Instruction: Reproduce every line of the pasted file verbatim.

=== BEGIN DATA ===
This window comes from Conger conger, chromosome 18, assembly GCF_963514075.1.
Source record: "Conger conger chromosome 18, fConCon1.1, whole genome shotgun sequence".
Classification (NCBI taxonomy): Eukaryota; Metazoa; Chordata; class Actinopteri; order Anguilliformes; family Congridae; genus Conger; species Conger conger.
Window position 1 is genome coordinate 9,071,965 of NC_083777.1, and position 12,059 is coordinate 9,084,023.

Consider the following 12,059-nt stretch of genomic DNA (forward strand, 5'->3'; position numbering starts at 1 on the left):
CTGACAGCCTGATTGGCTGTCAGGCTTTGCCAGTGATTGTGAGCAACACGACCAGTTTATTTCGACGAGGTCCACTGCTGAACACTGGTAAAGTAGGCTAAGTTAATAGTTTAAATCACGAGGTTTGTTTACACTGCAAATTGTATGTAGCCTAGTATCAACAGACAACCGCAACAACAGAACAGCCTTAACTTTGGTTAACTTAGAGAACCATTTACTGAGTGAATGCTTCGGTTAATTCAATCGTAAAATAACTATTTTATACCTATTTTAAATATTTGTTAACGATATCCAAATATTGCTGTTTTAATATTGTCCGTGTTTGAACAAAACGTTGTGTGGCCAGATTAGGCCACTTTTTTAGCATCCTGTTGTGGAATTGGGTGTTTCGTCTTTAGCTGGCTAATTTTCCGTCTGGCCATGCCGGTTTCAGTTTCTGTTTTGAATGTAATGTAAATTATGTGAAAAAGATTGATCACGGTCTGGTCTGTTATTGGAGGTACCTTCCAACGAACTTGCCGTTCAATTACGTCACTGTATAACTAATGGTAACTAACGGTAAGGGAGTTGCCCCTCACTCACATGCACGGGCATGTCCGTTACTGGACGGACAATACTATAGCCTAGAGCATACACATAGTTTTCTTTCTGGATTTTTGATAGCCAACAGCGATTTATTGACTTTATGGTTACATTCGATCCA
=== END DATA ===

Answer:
This window comes from Conger conger, chromosome 18, assembly GCF_963514075.1.
Source record: "Conger conger chromosome 18, fConCon1.1, whole genome shotgun sequence".
Classification (NCBI taxonomy): Eukaryota; Metazoa; Chordata; class Actinopteri; order Anguilliformes; family Congridae; genus Conger; species Conger conger.
Window position 1 is genome coordinate 9,071,965 of NC_083777.1, and position 12,059 is coordinate 9,084,023.

Consider the following 12,059-nt stretch of genomic DNA (forward strand, 5'->3'; position numbering starts at 1 on the left):
CTGACAGCCTGATTGGCTGTCAGGCTTTGCCAGTGATTGTGAGCAACACGACCAGTTTATTTCGACGAGGTCCACTGCTGAACACTGGTAAAGTAGGCTAAGTTAATAGTTTAAATCACGAGGTTTGTTTACACTGCAAATTGTATGTAGCCTAGTATCAACAGACAACCGCAACAACAGAACAGCCTTAACTTTGGTTAACTTAGAGAACCATTTACTGAGTGAATGCTTCGGTTAATTCAATCGTAAAATAACTATTTTATACCTATTTTAAATATTTGTTAACGATATCCAAATATTGCTGTTTTAATATTGTCCGTGTTTGAACAAAACGTTGTGTGGCCAGATTAGGCCACTTTTTTAGCATCCTGTTGTGGAATTGGGTGTTTCGTCTTTAGCTGGCTAATTTTCCGTCTGGCCATGCCGGTTTCAGTTTCTGTTTTGAATGTAATGTAAATTATGTGAAAAAGATTGATCACGGTCTGGTCTGTTATTGGAGGTACCTTCCAACGAACTTGCCGTTCAATTACGTCACTGTATAACTAATGGTAACTAACGGTAAGGGAGTTGCCCCTCACTCACATGCACGGGCATGTCCGTTACTGGACGGACAATACTATAGCCTAGAGCATACACATAGTTTTCTTTCTGGATTTTTGATAGCCAACAGCGATTTATTGACTTTATGGTTACATTCGATCCA